I've been reading through the Starfinder source book, Pact Worlds. It's a small book, but fits a lot of information into it, so I'm going to post about sections as I finish them.
Castrovel, the second planet from the Sun in the Golarian solar system, was featured in a module of the Dead Suns adventure path. Having read through that adventure path, I felt relatively familiar with the planet before reading the section on it in Pact Worlds, so I figured anything I learned would be bonus.
To my surprise, the Castrovel section held several revelations, not only about the planet itself but also about science fiction roleplaying game supplements. I'll talk about the planet first.
Castrovel is an adventurer's planet. That's really all you need to know. It's a place of big cities outnumbered by expanses of mysterious landscapes. There are jungles, deserts, and snowy mountain peaks, although all this book (and the Dead Suns module) talks about is the jungle, with a nod to the sandy or muddy lands of the ant-like formians.
There are four major species on Castrovel:
Each species, aside from the nomadic Khizars, conveniently have their own continent, so it's pretty easy to keep track of.
While on Castrovel, you can go to a city, an underground colony, or you can venture out into the wilderness. Those options cover the majority of D&D adventure requirements. The first one lends itself to pretty much any city adventure, and the latter is easily populated with any given dungeon crawl, because Castrovel has a long history and lots of ancient ruins and secrets to uncover.
This was a comforting section of The Worlds chapter. Easy to digest, pretty easy to imagine. The most foreign concept are the formians, but even that's not hard to tackle: combine what you know about ants with what you know about Drow, shake it up, and bake. Lots of potential.
The character theme provided by Castrovel is the Wild Warden, which is basically a ranger. You get +1 WIS, and bonuses to some wildlife knowledge checks. At 18th level, you get an easy way to restore a Resolve Point.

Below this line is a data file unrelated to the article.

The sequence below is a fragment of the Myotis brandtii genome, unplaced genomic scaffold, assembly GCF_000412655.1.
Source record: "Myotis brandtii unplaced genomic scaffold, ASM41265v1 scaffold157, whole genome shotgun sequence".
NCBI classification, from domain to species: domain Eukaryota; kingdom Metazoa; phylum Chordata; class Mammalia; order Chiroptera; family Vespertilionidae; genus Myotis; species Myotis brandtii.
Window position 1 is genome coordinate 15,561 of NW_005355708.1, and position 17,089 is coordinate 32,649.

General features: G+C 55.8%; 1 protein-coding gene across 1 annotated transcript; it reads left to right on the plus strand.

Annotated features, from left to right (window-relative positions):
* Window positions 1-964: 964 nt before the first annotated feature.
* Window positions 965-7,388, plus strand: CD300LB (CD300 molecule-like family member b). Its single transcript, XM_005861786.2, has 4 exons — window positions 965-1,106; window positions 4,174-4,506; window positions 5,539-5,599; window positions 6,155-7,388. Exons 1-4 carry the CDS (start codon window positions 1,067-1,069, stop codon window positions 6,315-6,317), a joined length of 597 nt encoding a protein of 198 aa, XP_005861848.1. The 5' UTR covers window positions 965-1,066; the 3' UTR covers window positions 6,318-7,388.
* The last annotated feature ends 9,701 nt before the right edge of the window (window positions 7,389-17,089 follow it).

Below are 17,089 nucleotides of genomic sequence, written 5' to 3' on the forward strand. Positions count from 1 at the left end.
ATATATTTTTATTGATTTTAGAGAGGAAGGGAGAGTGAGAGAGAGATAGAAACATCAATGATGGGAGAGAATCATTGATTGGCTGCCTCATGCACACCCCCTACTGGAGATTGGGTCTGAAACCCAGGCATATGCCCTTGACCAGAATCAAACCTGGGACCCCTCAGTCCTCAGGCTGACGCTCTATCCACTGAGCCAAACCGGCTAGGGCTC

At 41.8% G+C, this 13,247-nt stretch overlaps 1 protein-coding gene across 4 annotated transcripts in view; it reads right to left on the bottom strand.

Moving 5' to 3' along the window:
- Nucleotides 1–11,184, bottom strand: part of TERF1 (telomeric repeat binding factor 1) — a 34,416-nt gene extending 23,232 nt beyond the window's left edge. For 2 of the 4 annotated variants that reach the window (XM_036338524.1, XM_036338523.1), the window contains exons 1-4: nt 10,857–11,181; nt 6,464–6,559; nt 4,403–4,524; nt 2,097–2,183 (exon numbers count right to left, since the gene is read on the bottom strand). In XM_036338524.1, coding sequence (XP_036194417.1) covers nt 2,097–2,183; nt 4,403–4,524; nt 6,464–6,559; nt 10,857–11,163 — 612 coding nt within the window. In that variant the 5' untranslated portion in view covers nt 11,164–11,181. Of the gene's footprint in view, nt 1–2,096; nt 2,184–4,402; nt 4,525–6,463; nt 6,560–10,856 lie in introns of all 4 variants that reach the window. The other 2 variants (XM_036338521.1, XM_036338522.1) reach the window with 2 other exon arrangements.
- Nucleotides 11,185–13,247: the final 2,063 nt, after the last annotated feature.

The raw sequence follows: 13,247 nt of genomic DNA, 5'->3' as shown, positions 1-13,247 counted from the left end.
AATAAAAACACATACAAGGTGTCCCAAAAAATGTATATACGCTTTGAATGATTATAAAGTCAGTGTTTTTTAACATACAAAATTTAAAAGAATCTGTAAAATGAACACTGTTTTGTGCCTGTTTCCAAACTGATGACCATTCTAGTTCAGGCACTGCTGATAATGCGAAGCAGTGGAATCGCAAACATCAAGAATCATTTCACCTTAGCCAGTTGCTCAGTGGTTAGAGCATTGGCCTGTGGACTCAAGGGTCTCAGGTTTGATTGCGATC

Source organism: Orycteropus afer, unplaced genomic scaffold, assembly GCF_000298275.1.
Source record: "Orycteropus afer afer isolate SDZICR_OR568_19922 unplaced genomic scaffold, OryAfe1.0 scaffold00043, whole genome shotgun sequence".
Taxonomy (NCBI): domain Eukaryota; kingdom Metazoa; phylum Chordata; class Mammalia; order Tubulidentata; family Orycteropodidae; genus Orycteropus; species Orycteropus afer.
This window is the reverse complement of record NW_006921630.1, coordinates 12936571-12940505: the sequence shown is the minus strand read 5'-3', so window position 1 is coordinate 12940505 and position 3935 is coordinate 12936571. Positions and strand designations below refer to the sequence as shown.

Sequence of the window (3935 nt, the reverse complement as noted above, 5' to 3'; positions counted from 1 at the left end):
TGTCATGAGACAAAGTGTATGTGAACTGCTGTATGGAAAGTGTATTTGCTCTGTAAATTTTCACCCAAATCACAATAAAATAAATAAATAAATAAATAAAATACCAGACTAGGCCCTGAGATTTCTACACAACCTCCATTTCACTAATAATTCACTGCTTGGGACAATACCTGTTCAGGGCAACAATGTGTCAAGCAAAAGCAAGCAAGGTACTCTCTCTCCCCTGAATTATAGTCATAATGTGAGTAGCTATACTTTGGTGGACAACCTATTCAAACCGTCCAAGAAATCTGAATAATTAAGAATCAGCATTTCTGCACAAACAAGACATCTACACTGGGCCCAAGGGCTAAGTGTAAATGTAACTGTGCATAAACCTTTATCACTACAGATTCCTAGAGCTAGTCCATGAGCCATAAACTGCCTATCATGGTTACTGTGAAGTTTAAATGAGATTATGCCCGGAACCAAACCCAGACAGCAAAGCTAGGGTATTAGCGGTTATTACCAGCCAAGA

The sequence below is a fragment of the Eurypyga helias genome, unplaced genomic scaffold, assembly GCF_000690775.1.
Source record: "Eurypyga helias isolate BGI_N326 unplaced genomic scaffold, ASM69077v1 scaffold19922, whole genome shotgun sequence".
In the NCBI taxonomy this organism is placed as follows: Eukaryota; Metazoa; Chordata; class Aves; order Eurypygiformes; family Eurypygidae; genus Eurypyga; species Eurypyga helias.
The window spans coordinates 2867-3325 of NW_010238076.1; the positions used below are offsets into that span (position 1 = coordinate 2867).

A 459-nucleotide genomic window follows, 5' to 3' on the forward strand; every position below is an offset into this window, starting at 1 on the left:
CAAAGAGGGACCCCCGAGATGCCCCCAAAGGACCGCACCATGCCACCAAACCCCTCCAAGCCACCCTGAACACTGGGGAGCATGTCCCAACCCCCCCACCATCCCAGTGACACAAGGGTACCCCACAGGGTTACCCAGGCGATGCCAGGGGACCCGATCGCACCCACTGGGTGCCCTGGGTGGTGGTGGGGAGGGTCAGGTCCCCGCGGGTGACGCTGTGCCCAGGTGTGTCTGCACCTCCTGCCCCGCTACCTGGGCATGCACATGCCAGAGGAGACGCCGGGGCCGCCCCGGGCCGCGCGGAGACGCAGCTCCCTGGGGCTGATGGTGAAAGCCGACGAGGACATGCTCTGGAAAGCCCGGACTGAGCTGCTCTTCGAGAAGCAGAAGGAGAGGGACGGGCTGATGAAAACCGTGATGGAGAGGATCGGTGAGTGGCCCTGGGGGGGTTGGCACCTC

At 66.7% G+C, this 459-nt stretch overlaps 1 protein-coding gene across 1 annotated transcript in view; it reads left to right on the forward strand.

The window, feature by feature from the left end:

What this chapter made me realise, especially after the disappointment of the Aballon section, was that a sourcebook for an entire solar system is basically impossible. There's no way to describe an entire solar system filled with rich and diverse planets, certainly not in just 200 pages. There are entire books on Baldur's Gate, Waterdeep, Sigil, City of Brass, Magnimar, and Bard's Gate. And those are just cities. Zakhara (of Al-Qadim), Qadira, the Inner Sea, the Soundlands, and other regions also got books, but that allows at least a chapter per city. The one book I can think of that takes on an entire planet is Guildmaster's Guide to Ravnica, which covers one district (the Tenth District) out of hundreds.
Thinking about it, I realised that that's exactly why Magic: The Gathering essentially treats its planes as neighborhoods. It always seemed funny to me that planeswalkers were able to travel to different planes of existence, and yet each plane only ever seemed to have exactly one defining trait. Zendikar is adventure world. Innistrad is gothic horror land. Amonkhet is ancient-Egypt land. Theros is Greek land. Ixalan is another adventure world but with a unique flavour. And so on.